Re: Wintering question for northern beekeepers
I agree that insulating helps moderate the rate of temp change inside the hive when ambient air temp drops and rises.
Find the interior temp of the hive just above the inner cover is 20 - 30F warmer than outside ambient. The 30F differential occurs at colder ambients and I attribute it to the extra heat that the cluster generates to keep interior cluster temp at ?90F. The interior hive temp drops somewhat and the clustered bees then generate more heat.
I do add black building paper over styrofoam. I have tried styrofoam on three sides with none on the front and black paper. On a sunny yet cold day, it seemed to fool the bees into cleansing flights and many did not make there way back to the hive.
With styroam on all sides under the black paper I suspect the benefit of black paper is limited. A little thermal gain and somewhat of a wind barrier. I don't fasten the top of the black paper with tape and must be getting enough ventilation so exterior of hive does not get damp.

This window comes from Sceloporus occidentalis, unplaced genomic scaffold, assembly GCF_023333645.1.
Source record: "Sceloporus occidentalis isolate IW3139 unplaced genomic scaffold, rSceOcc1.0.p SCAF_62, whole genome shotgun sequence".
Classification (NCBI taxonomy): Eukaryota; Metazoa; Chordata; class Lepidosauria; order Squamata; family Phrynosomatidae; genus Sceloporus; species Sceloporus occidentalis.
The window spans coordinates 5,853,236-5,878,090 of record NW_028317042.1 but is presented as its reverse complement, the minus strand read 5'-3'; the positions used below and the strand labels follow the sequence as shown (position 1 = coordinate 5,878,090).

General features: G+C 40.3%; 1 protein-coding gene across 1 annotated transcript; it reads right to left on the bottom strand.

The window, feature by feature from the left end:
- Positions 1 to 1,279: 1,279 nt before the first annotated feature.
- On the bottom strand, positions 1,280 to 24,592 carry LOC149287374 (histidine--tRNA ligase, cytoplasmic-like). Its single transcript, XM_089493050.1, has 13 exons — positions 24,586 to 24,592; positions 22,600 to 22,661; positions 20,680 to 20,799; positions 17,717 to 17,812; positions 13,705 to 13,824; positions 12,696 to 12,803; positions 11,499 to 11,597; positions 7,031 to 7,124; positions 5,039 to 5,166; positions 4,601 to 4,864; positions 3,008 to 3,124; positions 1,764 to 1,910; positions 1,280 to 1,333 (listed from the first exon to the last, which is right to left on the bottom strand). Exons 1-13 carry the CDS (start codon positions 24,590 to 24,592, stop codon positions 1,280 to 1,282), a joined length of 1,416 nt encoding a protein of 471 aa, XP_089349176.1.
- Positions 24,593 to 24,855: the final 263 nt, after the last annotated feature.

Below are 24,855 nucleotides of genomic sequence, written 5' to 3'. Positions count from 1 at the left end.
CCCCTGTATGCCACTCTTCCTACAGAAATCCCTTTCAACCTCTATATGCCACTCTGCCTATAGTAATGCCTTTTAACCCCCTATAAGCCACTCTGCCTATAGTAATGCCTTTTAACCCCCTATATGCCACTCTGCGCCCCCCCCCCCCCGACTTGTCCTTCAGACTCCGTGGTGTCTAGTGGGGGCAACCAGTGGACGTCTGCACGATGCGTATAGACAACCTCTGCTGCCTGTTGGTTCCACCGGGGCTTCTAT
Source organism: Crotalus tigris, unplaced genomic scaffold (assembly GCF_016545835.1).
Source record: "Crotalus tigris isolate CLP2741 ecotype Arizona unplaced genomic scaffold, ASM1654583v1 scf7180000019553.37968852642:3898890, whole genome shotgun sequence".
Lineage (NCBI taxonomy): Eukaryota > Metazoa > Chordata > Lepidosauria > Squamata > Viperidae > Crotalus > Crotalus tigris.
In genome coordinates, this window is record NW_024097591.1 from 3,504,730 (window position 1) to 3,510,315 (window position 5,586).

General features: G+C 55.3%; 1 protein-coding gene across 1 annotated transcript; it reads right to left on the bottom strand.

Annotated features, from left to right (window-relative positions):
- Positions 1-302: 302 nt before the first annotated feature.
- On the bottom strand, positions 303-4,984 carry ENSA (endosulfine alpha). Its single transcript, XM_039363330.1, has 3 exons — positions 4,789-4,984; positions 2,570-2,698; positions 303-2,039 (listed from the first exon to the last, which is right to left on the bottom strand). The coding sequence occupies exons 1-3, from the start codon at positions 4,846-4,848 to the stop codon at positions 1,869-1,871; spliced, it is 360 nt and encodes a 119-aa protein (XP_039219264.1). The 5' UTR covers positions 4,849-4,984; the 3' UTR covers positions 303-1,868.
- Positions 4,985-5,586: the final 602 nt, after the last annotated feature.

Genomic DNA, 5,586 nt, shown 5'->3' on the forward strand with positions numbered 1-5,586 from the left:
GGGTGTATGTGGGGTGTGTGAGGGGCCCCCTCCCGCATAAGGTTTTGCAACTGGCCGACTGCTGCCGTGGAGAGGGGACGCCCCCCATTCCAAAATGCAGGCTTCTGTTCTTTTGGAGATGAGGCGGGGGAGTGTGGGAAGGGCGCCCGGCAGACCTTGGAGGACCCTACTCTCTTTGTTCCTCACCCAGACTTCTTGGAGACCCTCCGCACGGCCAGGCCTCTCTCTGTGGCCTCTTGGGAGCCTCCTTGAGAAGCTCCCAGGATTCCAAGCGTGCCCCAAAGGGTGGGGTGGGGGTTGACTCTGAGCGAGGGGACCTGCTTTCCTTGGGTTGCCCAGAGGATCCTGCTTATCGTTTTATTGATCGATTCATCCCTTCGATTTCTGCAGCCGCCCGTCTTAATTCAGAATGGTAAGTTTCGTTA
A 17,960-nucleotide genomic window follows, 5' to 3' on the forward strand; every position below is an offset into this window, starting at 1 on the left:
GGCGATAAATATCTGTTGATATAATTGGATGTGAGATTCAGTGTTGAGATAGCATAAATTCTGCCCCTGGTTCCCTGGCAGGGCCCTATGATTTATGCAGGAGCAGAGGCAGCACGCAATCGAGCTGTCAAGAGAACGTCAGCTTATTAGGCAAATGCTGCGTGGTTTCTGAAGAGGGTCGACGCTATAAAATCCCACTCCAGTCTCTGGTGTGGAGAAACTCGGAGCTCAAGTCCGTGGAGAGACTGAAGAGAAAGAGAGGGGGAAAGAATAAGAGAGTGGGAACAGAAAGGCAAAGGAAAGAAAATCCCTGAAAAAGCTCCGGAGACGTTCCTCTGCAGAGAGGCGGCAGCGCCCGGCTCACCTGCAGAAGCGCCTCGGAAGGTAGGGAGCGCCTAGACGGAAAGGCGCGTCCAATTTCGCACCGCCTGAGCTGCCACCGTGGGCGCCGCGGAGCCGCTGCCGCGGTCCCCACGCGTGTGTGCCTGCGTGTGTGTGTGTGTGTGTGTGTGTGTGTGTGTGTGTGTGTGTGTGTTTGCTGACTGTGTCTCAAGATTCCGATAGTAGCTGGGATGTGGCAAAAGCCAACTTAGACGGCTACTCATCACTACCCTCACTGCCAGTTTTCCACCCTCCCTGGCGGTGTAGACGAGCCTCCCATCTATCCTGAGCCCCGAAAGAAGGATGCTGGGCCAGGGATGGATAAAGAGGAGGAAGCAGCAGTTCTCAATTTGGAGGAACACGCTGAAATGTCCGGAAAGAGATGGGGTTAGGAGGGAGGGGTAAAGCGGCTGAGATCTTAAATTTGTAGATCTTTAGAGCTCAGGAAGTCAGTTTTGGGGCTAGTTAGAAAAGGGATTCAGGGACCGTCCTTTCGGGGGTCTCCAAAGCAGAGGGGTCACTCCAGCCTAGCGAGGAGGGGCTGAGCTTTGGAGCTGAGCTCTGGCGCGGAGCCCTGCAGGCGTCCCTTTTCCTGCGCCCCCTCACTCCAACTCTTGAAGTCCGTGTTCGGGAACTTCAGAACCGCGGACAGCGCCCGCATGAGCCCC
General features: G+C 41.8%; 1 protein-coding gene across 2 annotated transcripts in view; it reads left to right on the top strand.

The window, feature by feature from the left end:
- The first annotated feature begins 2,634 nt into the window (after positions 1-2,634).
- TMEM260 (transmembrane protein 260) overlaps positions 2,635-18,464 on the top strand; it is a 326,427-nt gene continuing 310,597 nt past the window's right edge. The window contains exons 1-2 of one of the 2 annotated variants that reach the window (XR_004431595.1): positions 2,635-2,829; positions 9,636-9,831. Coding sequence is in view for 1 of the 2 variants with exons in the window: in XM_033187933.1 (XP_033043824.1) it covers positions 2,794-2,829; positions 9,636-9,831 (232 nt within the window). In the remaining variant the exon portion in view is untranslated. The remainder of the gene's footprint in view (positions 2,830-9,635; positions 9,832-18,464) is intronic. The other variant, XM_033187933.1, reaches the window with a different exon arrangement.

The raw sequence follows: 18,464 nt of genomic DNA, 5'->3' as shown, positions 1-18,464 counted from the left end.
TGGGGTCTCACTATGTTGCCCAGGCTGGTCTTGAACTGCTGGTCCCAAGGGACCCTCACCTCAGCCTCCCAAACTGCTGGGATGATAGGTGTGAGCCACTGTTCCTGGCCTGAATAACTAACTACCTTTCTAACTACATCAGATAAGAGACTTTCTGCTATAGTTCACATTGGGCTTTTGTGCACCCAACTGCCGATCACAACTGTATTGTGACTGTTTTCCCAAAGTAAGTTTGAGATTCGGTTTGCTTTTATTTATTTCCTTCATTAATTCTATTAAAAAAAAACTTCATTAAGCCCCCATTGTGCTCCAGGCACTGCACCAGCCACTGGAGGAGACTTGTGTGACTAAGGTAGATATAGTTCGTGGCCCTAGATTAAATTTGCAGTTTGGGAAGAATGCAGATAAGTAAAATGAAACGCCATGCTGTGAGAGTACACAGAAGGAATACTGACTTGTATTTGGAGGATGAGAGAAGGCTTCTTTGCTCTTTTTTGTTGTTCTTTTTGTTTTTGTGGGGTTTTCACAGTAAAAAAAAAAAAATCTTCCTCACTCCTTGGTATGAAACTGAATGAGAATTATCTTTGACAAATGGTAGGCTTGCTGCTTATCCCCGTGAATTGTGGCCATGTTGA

I use two 1/2 by 3/8 side bottom entrances and a 1 1/2 by 3/8 top entrance. I also have a 3/4 round hole in a feed rim just above frames. Get good ventilation of moisture out through round hole and 1 1/2 opening. They build up with frost in colder temps from the moisture from the bees.
Also have 2 inches of styrofoam in telescopic cover.
I also experimented with quilt boxes above my inner covers last winter. All in all, seemed to keep hive interior very dry. Moisture build up on side walls is not all bad as it is a source of winter water.
Have had the cluster starve with feed in frames nearby. Need to ensure you have 10 full frames in top vrood going into winter. I add sugar candy blocks on top of the frames on a warmer day in late December as exta food and a source of food so cluster does not get stranded. Lost one out of four hives that I attribute to deformed wing virus.
If you always do what you always did, you'll always get what you always got!